4 things Caribbean tech businesses can learn from Target’s decision to leave Canada
Four takeaways Caribbean ICT/tech businesses can learn from Target’s recent decision to close all of its stores in Canada
Last week, United States (US) retail giant, Target, announced that it will be closing its entire operation in Canada: this decision has come less than two years after its entry into that market. While for the general populace, especially those outside Canada, the decision might have been a surprise, to those in the know, it appeared to be inevitable. Nevertheless, people are still coming to grips with what went wrong, along with the fallout that will inevitably occur.
Without a doubt, there is very little similarity between Target, a well-known, well-resourced and highly profitable company, and a small ICT/tech business or start-up in the Caribbean. However, there are lessons that can be learned from that firm’s failure in Canada. Four are outlined below.
Takeaway 1: Know your customer
Though a US company, Target is a globally recognised brand that has enjoyed tremendous success at home. Brand recognition might be strong, it – in and of itself – does not in any way guarantee success. Pundits have stated that one of the contributors to Target ‘s demise in Canada is the fact that it did not understand the Canadian consumer and spending habits, which reportedly differ considerably from their American counterparts (Source: Global News).
For Caribbean ICT/tech firms that are expanding into new markets or diversifying their product range, or even the start-up trying to launch their first product, it is imperative to know the customer in the market you intend to serve. In many instances, businesses do not spend the time to clearly identify their optimal customer. Hence they do not know the extent to which that customer exists in the market, and to what degree s/he would be responsive to their offerings.
Takeaway 2: Know your business model
If you are in an enviable position as to currently have a successful business, do you know what are the critical factors – the “must haves” – for that success? Though much is made about having a business plan, and it is important, it is also crucial to know and understand the factors that have been driving, or will drive, your business’ success.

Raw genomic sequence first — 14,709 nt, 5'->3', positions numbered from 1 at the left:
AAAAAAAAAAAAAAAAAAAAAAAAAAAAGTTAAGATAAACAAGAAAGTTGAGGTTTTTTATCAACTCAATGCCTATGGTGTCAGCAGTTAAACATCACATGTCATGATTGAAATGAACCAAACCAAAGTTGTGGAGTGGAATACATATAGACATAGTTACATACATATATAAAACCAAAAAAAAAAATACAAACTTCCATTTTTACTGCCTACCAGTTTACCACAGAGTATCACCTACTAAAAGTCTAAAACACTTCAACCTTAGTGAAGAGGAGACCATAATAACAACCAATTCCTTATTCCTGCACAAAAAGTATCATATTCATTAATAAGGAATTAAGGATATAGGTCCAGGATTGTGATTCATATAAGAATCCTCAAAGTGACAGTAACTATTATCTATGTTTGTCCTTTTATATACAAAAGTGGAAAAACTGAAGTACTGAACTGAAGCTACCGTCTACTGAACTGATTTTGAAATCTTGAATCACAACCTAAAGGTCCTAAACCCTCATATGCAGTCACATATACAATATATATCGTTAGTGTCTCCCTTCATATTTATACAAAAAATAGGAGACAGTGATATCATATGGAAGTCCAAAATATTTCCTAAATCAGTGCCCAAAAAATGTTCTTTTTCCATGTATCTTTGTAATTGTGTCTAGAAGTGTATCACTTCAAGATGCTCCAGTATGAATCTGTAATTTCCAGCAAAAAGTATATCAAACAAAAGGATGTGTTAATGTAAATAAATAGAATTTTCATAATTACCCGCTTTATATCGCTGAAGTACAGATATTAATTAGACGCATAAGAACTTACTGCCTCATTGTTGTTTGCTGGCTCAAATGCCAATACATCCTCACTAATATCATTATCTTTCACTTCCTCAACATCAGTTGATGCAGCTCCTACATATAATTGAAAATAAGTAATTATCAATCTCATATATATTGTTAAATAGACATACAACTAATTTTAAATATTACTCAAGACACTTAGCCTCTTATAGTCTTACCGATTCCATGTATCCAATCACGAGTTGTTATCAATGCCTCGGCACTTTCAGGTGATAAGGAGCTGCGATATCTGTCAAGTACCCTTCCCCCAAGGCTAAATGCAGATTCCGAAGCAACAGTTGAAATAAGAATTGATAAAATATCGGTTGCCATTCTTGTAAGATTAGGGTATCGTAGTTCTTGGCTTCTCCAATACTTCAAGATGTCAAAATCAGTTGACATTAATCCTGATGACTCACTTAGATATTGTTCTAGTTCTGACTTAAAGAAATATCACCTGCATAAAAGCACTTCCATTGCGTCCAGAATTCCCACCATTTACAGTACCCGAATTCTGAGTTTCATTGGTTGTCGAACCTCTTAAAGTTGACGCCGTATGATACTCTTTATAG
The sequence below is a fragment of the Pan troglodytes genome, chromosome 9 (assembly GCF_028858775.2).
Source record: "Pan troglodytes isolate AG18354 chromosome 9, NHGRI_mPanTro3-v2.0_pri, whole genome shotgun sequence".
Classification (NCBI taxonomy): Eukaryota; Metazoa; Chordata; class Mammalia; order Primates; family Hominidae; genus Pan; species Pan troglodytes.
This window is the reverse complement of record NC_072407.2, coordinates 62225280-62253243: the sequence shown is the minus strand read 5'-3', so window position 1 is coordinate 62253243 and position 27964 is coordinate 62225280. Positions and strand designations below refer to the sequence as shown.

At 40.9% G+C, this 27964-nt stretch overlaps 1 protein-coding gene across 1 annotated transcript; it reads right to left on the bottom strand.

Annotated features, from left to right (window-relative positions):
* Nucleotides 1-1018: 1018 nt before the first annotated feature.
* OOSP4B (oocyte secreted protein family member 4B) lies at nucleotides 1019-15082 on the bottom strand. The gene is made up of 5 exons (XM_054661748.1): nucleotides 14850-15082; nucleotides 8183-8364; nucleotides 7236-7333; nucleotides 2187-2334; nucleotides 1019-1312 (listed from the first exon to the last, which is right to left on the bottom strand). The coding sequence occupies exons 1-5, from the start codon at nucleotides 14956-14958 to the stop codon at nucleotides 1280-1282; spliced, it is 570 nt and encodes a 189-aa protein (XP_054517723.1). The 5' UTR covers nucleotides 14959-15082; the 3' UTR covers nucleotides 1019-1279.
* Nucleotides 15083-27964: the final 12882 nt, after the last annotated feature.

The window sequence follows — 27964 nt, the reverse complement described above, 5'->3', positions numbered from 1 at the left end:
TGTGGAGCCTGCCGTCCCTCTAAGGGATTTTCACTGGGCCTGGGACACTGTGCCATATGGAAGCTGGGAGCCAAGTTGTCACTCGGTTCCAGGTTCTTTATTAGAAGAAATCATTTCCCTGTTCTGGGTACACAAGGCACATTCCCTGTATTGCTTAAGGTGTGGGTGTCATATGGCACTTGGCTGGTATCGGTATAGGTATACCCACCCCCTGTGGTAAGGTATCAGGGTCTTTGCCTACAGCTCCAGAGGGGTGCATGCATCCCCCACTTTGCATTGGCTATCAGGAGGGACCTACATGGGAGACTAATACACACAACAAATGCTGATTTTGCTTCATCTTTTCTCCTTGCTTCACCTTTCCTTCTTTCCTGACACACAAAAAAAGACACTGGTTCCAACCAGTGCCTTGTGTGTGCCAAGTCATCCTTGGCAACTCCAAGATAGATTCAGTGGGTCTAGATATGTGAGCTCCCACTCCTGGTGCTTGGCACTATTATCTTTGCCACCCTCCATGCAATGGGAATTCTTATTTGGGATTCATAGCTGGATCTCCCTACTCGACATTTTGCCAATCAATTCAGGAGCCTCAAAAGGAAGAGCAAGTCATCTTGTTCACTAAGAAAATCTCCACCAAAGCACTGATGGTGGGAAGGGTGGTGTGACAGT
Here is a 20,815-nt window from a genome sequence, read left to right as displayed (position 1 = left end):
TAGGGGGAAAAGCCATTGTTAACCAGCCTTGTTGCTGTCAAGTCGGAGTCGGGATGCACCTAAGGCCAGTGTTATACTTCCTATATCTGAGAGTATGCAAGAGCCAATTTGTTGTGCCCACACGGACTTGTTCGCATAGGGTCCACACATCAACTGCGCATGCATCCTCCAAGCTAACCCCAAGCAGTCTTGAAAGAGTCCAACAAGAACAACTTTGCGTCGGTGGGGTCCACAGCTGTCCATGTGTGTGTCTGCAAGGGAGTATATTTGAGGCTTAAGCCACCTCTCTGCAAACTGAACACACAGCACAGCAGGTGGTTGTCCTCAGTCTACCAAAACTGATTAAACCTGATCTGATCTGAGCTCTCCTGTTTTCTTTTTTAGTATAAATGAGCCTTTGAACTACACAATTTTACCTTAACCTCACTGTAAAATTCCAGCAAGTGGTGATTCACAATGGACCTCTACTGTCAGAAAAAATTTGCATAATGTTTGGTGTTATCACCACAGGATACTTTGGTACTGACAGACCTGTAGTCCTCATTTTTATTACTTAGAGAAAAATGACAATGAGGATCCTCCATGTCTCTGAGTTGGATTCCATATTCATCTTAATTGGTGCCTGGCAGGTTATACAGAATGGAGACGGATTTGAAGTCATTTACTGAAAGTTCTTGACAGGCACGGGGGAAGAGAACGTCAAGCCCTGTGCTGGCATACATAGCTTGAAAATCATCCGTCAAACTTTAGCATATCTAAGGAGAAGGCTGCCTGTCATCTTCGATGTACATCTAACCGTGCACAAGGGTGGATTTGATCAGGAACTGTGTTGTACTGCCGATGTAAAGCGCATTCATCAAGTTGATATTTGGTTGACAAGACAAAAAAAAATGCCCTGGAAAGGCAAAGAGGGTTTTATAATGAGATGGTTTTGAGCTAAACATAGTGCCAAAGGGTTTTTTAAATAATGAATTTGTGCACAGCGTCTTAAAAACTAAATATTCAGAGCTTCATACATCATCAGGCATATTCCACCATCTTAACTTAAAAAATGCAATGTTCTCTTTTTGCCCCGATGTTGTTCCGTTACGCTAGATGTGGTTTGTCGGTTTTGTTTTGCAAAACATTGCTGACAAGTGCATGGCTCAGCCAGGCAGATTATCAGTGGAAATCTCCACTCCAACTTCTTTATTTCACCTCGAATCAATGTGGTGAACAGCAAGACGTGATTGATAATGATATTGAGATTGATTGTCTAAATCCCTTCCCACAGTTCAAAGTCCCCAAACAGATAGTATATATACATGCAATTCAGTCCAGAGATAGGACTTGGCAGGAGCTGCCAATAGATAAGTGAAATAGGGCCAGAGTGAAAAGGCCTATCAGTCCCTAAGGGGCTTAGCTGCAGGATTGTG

In the case of Target, and perhaps in order to scale the business as quickly as it did, it took over properties previously occupied by a low-end retailer in Canada, Zellers, which many believe, were unsuited for Target in terms of location and aesthetic, to name a few (Source: Slate). Hence being well situated to attract the desired the clientele and being able to offer the “Target experience” it might have been compromised, and would have contributed to its demise.
Takeaway 3: Double check and manage your numbers
Though Caribbean ICT/tech businesses generally tend to be risk-averse, it can still be easy to get caught up in the potential of an opportunity and not truly pay attention to data until it is too late. However, more importantly, systems must be implemented to collect the data needed to make a meaningful initial business case, and to facilitate tracking and analysis during operation.
Another reported contributor to Target’s failure in Canada is the fact that it did not appreciate that doing business in Canada was more expensive that in the US (Source: Global News). Although Canada is larger geographically than the lower 48 states (of US), the latter is considerably more populous. Hence matters such as transportation and staffing costs in Canada, along with the cost of doing business generally and a weaker currency in comparison to the US, would have affected the extent to which Target would have been successful in Canada, and more so if no major steps were being implemented to manage them.
Takeaway 4: Speed to market tends to come at a price
Target’s entire operation in Canada was about two years old, but in that time, it opened 124 of the 133 stores it currently has in its first year, 2013 (Source: Slate). Many are of the view that this expansion was too fast too soon, with no provision made to learn and accommodate the inevitable teething pains that virtually all businesses experience. One of the outcomes of that situation were poorly stocked shelves in Target stores across Canada, which suggests that critical systems, such as those related to supply and distribution, were not as developed and as responsive as they needed to be for the circumstances at hand.
From the smaller business/start-up perspective, and especially in the tech/ICT sphere, there can be a rush to get to market – to beat the competition, and to get the product or service in the hands of customers to start earning revenue. However, is your offering ready for the market? Have adequate provisions been made on the operations side of the business, beyond the product or business launch? Whilst it is true that businesses can get caught up in trying to launch with the “perfect finished product”, and incur prohibitively high developmental costs which might be challenging to cover, the reverse might be no better. It is thus critical to determine the trade-off that one is prepared to make in relation to, for example, speed to market, readiness of the product, and readiness of the business as a whole.
Image credit; Marius Watz (flickr)